Despite the CDC’s strong backing, however, fluoride in drinking water is not without its critics. For example, recent studies have linked increased fluoride consumption in pregnant women to reduced IQ levels in their children, while other, less alarming studies simply fail to corroborate the dental hygiene benefits of fluoridated water.
Is There Fluoride in My Los Angeles Water?
The CDC provides a quick-reference guide for you to determine whether or not your home is one of the 72% of American homes currently served by fluoridated water. However, though California is not in a state-wide program, some local municipalities do choose to do this.
Fluoride Removal: The Whys and Hows
If your home has fluoridated water and you’re concerned about it, there are water treatment methods available that specifically address and remove water additives like fluoride.
Reverse osmosis systems for example, are designed to remove hard-to-filter chemicals like fluoride, that many other filtration
systems can miss.
In addition to reverse osmosis water treatment, Culligan provides additional options for filtration systems that safely and effectively remove fluoride and other additives from your drinking water. Whether you want to remove just fluoride, or have other concerns — like chlorine or iron, your local Culligan Man can test your water to determine what’s in it (for free!), and help you make the right choice for improving your home’s water.
Los Angeles County Water Systems That Use Fluoride In Their Water Source
- Golden State WC (Bell, Bell Garden)
- Golden State WC (Willowbrook)
- Golden State WC (Florence/Graham)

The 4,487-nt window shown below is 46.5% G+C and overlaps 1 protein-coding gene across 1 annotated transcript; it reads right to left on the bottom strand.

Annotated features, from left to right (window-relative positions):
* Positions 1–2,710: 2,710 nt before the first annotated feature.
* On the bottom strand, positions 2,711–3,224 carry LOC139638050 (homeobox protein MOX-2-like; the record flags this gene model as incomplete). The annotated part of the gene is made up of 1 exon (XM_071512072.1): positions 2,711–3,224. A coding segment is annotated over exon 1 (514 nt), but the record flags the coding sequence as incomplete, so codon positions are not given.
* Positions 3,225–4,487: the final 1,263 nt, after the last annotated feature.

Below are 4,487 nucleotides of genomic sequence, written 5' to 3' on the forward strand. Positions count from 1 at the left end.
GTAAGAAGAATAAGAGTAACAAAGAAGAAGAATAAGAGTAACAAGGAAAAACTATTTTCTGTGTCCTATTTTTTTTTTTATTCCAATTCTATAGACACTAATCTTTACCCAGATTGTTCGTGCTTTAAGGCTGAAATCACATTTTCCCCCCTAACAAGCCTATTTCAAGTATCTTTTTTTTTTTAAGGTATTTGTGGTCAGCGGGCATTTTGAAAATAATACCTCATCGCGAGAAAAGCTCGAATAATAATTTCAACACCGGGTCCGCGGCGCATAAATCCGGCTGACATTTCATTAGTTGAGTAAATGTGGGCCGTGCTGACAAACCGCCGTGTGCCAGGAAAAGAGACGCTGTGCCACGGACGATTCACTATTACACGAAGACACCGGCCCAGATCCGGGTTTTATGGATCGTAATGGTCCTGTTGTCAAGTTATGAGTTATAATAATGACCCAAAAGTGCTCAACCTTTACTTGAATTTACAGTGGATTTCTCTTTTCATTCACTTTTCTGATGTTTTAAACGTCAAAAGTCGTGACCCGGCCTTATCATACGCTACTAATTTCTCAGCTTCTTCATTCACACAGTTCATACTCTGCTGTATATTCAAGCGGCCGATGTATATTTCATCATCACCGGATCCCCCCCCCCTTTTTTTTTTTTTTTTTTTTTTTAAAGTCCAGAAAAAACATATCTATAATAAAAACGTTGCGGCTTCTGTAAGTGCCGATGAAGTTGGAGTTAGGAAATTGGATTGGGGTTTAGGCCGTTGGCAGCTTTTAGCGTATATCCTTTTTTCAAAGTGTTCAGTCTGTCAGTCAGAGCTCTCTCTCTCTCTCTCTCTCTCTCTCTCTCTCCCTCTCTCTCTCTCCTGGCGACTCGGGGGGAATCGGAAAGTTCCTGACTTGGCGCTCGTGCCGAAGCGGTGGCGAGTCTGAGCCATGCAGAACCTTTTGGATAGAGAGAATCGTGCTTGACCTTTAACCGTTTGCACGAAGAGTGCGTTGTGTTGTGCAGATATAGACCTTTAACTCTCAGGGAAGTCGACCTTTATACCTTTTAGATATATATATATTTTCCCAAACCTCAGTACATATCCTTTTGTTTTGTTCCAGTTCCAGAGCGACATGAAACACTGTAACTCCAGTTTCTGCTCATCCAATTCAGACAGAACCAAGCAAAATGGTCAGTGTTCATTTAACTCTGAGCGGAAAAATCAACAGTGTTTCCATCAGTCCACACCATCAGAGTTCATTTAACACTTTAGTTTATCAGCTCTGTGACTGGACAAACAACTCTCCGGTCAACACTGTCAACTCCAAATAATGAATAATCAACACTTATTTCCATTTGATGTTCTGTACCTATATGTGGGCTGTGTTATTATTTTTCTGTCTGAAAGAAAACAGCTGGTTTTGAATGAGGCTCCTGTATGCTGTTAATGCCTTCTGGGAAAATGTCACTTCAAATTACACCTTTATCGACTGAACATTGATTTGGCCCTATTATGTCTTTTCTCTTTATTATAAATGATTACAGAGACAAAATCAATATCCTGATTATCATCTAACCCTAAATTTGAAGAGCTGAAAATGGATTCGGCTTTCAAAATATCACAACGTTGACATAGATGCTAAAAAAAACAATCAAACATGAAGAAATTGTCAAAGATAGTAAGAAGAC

- Golden State Water Co. (Norwalk)
- Golden State WC (Hollydale)
- Golden State Water Co. (Southwest)
- City of Torrance
- Foothill Municipal Water District
- City of Long Beach
- City of Lomita
- City of Los Angeles (LADWP)
- City of Beverly Hills
- Liberty Utilities (Lynwood/Rancho Dominguez)
- Liberty Utilities (Norwalk/Bellflower)
- Cal-Water Service Co. (Palos Verdes)
Los Angeles County Water Systems That Use A Mixture Of Fluoridated and Non-Fluoridated Water
- Bellflower Somerset Mutual WC
- Golden State Water Co. (Claremont)
- City of Glendora
- Suburban Water Sys. (Glendora)
- Cal-American WC (Baldwin Hills)
- Suburban Water Sys. (La Mirada)
- Orchard Dale Water District
- City of Paramount
- City of Covina
- Cal-American Water Co. (San Marino)
- Golden State Water Co. (San Dimas)
- City of Sierra Madre
- City of Signal Hill
- Walnut Park Mutual Water Co.
- Suburban Water Sys (Whittier)
- City of Burbank
- Suburban Water Sys. (Covina Knolls)
- Suburban Water Sys. (San Jose)
- La Habra Heights County WD
- Golden State WC (So. San Gabriel)
- City of Lakewood
- City of Inglewood
- City of Pasadena
- Valley Water Co.
- City of Norwalk
- Las Flores Water Co.
- City of Santa Monica
- Cal-Water Service Co. (Dominguez)
- Cal-Water SC (East Los Angeles)
- City of Hawthorne
- City of Commerce
- Cal-Water SC (City of Montebello)
- Cal-Water SC (Hermosa/Redondo)
- Rowland Water District
- City of Santa Fe Springs
Looking to learn more? Visit Culligan of Los Angeles today!